Letter from the Editor-In-Chief

Letter from the Editor-In-Chief

April 2010

The problem in Nagaland and its search for peace is a very dicey matter.

On the one hand, the Khaplang faction of the NSCN [NSCN (K)] is steadfast in its demand for a sovereign Nagaland while the Isak Muivah faction of the NSCN [NSCN (IM)] has stepped down from its prior demand for a separate Naga nation and settled for a call for a ‘Greater Nagaland’. This concept of a ‘Greater Nagaland’, though a compromise, is still a hard pill to swallow and seems highly unlikely as it basically affects the territorial integrity of two other states. The idea behind ‘Greater Nagaland’, to put it in simple words, means an integration of all Naga dominated areas into one single entity. This would be a workable idea but for the fact that the neighbouring states of Assam, Arunachal Pradesh and Manipur are also home to a sizeable Naga population. If the concept of ‘Greater Nagaland’ was to be adhered too, it would mean the re - carving of the boundaries of all four states. Arunachal Pradesh and Assam would lose a sizeable portion of their territory and Manipur would have to relinquish almost half of its territory. The Manipuri stand on the issue is clear as they have very audibly stated, “Over our dead bodies.” As such, this compromise made by the NSCN (IM) is redundant as the stipulations are impossible to meet.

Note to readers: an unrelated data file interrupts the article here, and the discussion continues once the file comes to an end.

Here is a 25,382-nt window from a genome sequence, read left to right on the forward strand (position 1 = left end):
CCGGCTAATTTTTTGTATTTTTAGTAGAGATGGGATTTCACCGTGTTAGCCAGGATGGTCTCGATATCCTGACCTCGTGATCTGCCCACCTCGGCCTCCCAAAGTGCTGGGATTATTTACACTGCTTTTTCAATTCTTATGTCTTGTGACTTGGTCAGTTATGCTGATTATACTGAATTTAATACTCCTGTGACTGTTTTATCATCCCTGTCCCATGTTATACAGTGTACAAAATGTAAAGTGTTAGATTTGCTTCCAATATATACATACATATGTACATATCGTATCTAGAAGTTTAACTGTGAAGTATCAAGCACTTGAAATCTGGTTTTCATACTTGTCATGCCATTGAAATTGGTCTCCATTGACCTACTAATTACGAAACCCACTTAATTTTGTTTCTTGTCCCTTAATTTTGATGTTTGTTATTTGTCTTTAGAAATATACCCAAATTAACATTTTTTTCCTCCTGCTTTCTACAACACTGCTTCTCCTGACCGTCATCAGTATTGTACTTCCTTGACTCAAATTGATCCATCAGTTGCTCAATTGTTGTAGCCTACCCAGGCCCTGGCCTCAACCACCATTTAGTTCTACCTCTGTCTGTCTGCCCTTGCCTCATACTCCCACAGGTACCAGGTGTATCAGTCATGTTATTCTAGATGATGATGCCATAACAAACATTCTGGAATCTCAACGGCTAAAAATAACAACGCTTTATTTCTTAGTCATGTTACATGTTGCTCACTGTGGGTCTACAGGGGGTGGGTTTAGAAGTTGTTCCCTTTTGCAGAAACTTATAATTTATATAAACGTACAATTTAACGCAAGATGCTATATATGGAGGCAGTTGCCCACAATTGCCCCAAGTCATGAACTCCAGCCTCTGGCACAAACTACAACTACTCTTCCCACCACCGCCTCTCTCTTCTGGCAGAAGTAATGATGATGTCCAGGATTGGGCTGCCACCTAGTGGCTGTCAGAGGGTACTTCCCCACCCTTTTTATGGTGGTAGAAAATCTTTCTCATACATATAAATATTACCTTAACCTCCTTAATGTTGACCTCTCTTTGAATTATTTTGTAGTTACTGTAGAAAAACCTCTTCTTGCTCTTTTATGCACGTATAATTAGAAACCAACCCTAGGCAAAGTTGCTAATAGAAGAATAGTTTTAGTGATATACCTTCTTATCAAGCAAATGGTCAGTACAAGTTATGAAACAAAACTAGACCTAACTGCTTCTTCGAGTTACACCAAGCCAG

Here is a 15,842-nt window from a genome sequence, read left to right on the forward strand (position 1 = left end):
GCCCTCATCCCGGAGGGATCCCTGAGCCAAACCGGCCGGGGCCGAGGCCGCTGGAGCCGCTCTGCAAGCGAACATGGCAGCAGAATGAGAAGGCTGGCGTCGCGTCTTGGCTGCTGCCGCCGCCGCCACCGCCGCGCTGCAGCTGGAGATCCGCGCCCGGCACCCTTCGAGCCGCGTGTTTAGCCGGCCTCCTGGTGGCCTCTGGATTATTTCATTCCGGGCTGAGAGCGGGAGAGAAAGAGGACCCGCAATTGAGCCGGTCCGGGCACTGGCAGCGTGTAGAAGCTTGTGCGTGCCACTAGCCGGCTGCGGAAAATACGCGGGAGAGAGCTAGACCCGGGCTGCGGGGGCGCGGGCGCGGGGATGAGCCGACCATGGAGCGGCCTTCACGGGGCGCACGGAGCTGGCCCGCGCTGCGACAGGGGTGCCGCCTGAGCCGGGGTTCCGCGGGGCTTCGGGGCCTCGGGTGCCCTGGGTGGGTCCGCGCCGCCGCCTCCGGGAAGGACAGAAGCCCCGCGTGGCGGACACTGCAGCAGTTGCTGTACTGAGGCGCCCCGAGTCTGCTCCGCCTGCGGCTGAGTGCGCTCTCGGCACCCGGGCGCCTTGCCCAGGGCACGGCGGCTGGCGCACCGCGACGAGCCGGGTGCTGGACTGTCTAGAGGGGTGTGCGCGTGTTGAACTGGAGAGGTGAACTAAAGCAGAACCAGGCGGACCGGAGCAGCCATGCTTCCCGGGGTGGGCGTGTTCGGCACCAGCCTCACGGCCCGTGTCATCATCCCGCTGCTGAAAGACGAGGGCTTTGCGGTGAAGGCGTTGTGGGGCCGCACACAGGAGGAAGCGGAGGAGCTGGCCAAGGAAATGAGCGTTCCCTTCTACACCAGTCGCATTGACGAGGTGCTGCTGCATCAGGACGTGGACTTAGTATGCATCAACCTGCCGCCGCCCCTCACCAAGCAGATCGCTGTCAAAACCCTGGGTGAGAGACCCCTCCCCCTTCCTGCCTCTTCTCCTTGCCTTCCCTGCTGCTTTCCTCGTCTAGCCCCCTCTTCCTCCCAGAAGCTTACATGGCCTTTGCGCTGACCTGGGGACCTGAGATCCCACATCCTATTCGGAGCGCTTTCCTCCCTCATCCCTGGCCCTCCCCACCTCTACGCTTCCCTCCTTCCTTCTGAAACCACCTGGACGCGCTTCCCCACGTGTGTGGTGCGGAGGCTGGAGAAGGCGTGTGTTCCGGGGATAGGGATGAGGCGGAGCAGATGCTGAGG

The emergence of the Forum for Naga Reconciliation has comparably brought peace to the region as the two warring factions have signed a peace treaty called the ‘Covenant of Reconciliation’ which has been well appreciated by both the people of Nagaland and the Government of India.

The NSCN (IM) faction’s leaders Th Muivah and Isak Chishi Swu’s recent visit to New Delhi and Dimapur has again brought into the forefront the need for an immediate solution to the Naga problem. True, peace has relatively come to Nagaland because of the ceasefire and understanding between the Naga leaders and the Government of India. The signing of the ‘Covenant of Reconciliation’ has also played a vital role in this regard. However, after all is said and done, the final success of this sensitive issue depends on the leadership skills and political statesmanship. What must be taken into consideration is the fact that the issue has dragged on for decades. One must not forget that the NSCN leaders who are but mortals, are fighting against the Government of India which is an entity. Decades of struggle have taken their toll, the cadre and the people are fast losing patience and these leaders are now visibly ageing whereas the entity of India is impervious to the ravages of time.

Dr.K. K. Jhuhjhunwala